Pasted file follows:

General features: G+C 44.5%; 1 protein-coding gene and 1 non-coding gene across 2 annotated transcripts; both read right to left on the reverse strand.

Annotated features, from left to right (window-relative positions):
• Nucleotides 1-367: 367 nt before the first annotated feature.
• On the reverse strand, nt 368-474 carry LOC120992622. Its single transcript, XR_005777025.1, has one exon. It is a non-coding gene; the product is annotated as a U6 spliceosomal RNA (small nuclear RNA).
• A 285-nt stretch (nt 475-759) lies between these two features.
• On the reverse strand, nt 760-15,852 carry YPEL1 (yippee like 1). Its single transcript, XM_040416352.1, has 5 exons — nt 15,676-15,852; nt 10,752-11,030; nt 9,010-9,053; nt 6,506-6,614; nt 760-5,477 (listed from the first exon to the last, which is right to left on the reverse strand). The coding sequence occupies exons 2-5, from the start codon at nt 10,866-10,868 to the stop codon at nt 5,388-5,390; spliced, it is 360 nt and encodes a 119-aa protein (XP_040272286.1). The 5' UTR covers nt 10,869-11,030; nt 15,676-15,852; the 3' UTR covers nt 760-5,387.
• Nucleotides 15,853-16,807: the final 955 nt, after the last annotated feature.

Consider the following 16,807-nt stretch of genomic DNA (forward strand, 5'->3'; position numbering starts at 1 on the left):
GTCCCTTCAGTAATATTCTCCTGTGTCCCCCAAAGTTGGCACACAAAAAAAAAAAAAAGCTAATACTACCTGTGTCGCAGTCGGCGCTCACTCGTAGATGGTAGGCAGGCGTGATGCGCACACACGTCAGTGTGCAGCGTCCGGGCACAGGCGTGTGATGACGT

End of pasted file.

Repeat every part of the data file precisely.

General features: G+C 44.5%; 1 protein-coding gene and 1 non-coding gene across 2 annotated transcripts; both read right to left on the reverse strand.

Annotated features, from left to right (window-relative positions):
• Nucleotides 1-367: 367 nt before the first annotated feature.
• On the reverse strand, nt 368-474 carry LOC120992622. Its single transcript, XR_005777025.1, has one exon. It is a non-coding gene; the product is annotated as a U6 spliceosomal RNA (small nuclear RNA).
• A 285-nt stretch (nt 475-759) lies between these two features.
• On the reverse strand, nt 760-15,852 carry YPEL1 (yippee like 1). Its single transcript, XM_040416352.1, has 5 exons — nt 15,676-15,852; nt 10,752-11,030; nt 9,010-9,053; nt 6,506-6,614; nt 760-5,477 (listed from the first exon to the last, which is right to left on the reverse strand). The coding sequence occupies exons 2-5, from the start codon at nt 10,866-10,868 to the stop codon at nt 5,388-5,390; spliced, it is 360 nt and encodes a 119-aa protein (XP_040272286.1). The 5' UTR covers nt 10,869-11,030; nt 15,676-15,852; the 3' UTR covers nt 760-5,387.
• Nucleotides 15,853-16,807: the final 955 nt, after the last annotated feature.

Consider the following 16,807-nt stretch of genomic DNA (forward strand, 5'->3'; position numbering starts at 1 on the left):
GTCCCTTCAGTAATATTCTCCTGTGTCCCCCAAAGTTGGCACACAAAAAAAAAAAAAAGCTAATACTACCTGTGTCGCAGTCGGCGCTCACTCGTAGATGGTAGGCAGGCGTGATGCGCACACACGTCAGTGTGCAGCGTCCGGGCACAGGCGTGTGATGACGT